News / Asia

Momentum Building for China Currency Legislation in US

Momentum Building for China Currency Legislation in US
Momentum Building for China Currency Legislation in US
William Ide

As concerns are growing about the possibility of a global currency war, momentum is building in the U.S. Congress for the passage of legislation aimed at punishing China for its practice of undervaluing its currency. While U.S. officials, business lobbyists and trade representatives agree that China is not doing enough to let the value of its currency rise, they disagree on what solution works best.

Last week, just before U.S. lawmakers took a break before the upcoming November mid-term elections, a bipartisan vote in the House of Representatives approved a bill that could open the way for punitive tariffs on products from China.

Supporters of the bill say it has raised the prospect of taking action against China that is long overdue and will finally give the U.S. government more leverage to address the undervaluation of the Chinese currency.

Charlie Blum, the executive director of the Fair Currency Coalition, says the bill is a modest first step toward overhaul of U.S. currency policy.

"An overhaul that is badly overdue, an overhaul that if not accomplished soon may contribute to a new round of currency wars similar to that that deepened the great depression [1930]," he said. " An overhaul that quite frankly all true free traders should welcome and support."

Blum made his remarks Thursday at a forum on China's currency sponsored by the Washington International Trade Association. Blum's Fair Currency Coalition is an association of steel, textile and labor groups that have pressed Congress for years on the issue.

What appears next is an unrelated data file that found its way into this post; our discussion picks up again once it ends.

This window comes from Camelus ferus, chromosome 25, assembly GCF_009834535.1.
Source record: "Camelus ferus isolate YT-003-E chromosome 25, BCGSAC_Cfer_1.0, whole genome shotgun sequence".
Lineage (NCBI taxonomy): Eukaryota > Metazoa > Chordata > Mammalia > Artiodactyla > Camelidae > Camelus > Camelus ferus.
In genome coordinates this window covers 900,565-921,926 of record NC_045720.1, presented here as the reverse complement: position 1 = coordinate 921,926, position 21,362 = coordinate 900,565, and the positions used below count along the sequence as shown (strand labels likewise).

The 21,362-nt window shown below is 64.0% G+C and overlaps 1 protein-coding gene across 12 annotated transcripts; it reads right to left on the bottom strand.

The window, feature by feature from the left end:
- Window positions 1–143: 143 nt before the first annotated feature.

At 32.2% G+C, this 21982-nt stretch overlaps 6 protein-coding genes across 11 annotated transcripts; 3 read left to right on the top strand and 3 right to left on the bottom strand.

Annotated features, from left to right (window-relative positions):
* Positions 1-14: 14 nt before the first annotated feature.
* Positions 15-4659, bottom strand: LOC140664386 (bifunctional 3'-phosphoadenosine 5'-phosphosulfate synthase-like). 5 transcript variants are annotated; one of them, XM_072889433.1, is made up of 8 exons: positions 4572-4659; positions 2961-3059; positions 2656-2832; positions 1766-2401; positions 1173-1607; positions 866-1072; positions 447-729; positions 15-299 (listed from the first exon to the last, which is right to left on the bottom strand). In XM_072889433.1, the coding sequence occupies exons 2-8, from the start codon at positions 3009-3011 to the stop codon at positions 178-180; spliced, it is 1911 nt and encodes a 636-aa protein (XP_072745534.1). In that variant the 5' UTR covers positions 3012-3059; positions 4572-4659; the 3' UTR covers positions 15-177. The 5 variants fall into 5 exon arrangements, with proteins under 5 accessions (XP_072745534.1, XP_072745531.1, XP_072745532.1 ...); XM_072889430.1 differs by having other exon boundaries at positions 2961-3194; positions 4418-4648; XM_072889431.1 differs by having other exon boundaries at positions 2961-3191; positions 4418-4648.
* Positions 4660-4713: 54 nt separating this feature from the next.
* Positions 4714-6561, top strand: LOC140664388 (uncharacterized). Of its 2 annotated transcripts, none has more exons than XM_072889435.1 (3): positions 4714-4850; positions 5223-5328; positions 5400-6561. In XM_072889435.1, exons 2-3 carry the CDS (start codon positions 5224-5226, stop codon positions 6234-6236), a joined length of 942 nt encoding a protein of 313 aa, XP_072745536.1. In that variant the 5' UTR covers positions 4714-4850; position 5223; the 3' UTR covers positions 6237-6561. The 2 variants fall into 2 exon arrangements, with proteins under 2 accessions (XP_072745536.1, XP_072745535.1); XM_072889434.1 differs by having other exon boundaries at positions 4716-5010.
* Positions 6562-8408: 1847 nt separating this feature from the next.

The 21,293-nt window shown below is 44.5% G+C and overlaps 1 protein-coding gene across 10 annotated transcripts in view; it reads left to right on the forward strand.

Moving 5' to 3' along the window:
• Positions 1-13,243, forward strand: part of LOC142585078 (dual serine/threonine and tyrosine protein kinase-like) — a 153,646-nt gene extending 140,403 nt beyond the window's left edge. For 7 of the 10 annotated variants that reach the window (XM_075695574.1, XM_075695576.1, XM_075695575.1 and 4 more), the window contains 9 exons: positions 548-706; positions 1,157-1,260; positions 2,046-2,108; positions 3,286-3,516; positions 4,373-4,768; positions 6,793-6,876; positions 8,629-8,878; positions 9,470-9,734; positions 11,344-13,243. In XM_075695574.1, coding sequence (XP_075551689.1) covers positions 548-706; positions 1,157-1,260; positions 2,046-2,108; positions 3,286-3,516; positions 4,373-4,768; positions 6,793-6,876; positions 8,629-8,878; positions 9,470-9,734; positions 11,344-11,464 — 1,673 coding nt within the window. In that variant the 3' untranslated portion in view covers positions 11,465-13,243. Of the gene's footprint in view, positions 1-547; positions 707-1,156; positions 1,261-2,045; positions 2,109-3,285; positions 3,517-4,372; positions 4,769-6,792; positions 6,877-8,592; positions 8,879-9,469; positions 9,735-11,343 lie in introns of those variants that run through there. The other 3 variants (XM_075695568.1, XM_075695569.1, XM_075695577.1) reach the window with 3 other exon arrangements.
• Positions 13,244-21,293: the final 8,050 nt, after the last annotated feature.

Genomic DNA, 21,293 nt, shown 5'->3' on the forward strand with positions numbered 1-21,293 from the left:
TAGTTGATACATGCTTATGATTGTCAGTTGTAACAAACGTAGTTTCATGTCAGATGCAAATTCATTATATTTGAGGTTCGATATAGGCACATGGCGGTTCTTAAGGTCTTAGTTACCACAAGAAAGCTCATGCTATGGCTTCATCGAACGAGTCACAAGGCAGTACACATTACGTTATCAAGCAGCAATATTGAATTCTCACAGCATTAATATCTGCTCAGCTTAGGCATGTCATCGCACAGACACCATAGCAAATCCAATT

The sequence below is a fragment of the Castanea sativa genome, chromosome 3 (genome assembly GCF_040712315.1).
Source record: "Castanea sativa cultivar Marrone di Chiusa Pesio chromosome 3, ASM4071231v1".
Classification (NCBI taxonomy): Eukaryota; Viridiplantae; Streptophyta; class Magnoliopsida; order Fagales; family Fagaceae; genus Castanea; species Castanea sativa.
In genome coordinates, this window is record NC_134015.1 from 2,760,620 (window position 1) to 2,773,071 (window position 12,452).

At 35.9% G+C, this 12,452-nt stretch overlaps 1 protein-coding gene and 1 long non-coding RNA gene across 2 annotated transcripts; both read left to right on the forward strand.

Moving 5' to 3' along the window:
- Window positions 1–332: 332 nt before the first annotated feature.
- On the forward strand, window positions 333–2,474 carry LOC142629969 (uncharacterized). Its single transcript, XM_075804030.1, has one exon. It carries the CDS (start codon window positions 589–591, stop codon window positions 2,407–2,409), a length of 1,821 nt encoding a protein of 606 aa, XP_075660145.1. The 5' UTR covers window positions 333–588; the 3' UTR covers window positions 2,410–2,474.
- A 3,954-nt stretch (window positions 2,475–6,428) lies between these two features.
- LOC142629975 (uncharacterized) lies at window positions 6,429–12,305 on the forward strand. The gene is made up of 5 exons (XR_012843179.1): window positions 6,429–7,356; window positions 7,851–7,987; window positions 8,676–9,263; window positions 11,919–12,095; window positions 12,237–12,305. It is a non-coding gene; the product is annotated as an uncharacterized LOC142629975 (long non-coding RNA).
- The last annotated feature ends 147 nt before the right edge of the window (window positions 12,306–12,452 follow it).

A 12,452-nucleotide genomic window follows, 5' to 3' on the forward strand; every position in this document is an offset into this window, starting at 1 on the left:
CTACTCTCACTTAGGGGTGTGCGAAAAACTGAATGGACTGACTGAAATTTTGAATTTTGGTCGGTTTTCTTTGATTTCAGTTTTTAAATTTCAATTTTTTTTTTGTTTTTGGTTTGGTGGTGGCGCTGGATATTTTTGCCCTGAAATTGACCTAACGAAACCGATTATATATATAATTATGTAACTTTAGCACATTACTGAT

He and other supporters of legislation argue that diplomatic efforts to resolve the issue have failed.

Blum says that while the International Monetary Fund has rules that address currency distortions and their impact on trade, it has little power to compel countries - such as China - to change.

Support for currency legislation that seek to punish China is also strong in the U.S. Senate, where a similar bill sponsored by Senator Charles Schumer, a New York Democrat, has broad bipartisan support.

However, Erin Ennis, vice president of the U.S.- China Business Council says the costs of passing punitive legislation on China's currency outweighs the benefits.

"Those who say the exchange rate has a major impact on the U.S. trade deficit on U.S. jobs are selling Americans a bill of goods [being dishonest, making misleading promises]," said Ennis. "The fact is that the products that we make are goods that have not been made in the United States for years."

Ennis, who also spoke at the meeting on Thursday, says that punishing China with tariffs is unlikely to bring manufacturing jobs back to the United States that moved overseas decades ago.